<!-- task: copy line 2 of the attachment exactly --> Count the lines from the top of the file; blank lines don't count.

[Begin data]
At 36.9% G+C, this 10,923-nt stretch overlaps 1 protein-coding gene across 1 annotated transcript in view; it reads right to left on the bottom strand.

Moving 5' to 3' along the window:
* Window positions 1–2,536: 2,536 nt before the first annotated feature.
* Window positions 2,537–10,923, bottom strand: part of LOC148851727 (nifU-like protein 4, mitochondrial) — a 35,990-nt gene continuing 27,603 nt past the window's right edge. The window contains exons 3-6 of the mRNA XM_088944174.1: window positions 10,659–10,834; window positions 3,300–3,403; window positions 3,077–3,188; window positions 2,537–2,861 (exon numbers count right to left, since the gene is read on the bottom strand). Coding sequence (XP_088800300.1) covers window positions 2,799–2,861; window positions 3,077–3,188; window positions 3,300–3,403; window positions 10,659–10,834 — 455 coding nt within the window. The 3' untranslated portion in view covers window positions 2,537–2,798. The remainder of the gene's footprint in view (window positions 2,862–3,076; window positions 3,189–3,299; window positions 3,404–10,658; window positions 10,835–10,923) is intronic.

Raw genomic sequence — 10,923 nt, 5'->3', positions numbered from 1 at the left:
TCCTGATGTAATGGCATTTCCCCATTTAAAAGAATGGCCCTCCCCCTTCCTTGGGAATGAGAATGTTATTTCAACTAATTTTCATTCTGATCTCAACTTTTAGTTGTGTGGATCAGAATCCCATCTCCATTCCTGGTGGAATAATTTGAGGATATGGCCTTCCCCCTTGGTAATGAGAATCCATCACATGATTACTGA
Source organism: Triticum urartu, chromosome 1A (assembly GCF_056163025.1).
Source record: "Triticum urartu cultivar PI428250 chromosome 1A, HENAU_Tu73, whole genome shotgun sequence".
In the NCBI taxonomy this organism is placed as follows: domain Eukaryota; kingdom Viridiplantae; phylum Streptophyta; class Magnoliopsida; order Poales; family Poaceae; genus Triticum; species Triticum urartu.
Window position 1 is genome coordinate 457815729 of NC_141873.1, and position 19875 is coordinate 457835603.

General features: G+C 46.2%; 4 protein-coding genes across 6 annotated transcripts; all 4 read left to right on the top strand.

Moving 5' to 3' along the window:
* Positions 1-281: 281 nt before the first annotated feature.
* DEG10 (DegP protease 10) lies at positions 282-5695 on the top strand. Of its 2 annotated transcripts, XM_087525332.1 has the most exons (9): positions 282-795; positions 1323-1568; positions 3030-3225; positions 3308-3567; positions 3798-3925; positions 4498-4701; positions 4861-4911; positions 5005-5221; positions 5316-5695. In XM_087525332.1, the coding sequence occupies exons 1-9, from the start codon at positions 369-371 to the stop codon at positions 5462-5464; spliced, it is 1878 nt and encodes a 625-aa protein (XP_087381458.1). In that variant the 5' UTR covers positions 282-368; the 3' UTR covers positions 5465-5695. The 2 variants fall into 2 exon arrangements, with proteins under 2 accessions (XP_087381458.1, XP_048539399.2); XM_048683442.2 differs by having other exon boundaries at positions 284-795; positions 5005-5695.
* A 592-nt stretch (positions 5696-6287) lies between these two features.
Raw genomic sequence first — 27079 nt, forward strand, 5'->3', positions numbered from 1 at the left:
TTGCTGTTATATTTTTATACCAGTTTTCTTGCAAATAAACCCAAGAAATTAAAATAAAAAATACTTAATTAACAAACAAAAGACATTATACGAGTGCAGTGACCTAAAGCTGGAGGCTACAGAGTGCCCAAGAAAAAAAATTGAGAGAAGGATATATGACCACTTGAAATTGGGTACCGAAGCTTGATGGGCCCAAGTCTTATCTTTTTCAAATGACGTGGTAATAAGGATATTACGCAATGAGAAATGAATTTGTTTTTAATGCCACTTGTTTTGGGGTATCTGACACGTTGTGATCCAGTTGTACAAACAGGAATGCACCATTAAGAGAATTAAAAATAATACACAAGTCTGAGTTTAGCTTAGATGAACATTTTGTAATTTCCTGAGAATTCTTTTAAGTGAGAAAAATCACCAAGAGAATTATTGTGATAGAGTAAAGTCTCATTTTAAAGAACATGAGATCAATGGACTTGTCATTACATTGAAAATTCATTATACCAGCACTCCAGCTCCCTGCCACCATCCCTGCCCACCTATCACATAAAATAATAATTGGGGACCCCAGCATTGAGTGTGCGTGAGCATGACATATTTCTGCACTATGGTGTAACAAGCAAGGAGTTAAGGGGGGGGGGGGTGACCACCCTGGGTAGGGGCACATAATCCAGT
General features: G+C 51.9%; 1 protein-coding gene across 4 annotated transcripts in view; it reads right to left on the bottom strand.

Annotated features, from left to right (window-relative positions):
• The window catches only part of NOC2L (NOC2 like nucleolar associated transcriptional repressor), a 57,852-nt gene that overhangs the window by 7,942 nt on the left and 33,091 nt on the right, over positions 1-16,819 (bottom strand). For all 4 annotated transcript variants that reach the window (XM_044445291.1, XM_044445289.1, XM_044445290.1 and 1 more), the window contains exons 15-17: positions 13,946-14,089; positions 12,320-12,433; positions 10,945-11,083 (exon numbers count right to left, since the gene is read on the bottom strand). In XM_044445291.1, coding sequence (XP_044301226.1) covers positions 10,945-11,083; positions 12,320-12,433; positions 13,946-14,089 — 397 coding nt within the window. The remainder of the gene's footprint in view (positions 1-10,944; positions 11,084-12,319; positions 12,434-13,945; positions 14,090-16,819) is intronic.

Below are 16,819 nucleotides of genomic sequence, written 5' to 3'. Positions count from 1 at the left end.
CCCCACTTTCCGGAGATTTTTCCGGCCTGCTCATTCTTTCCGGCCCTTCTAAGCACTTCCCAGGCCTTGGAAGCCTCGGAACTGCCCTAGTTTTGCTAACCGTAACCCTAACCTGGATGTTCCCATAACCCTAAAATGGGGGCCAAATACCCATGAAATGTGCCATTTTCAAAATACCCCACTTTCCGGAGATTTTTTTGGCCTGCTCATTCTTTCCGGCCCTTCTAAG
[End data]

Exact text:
Moving 5' to 3' along the window: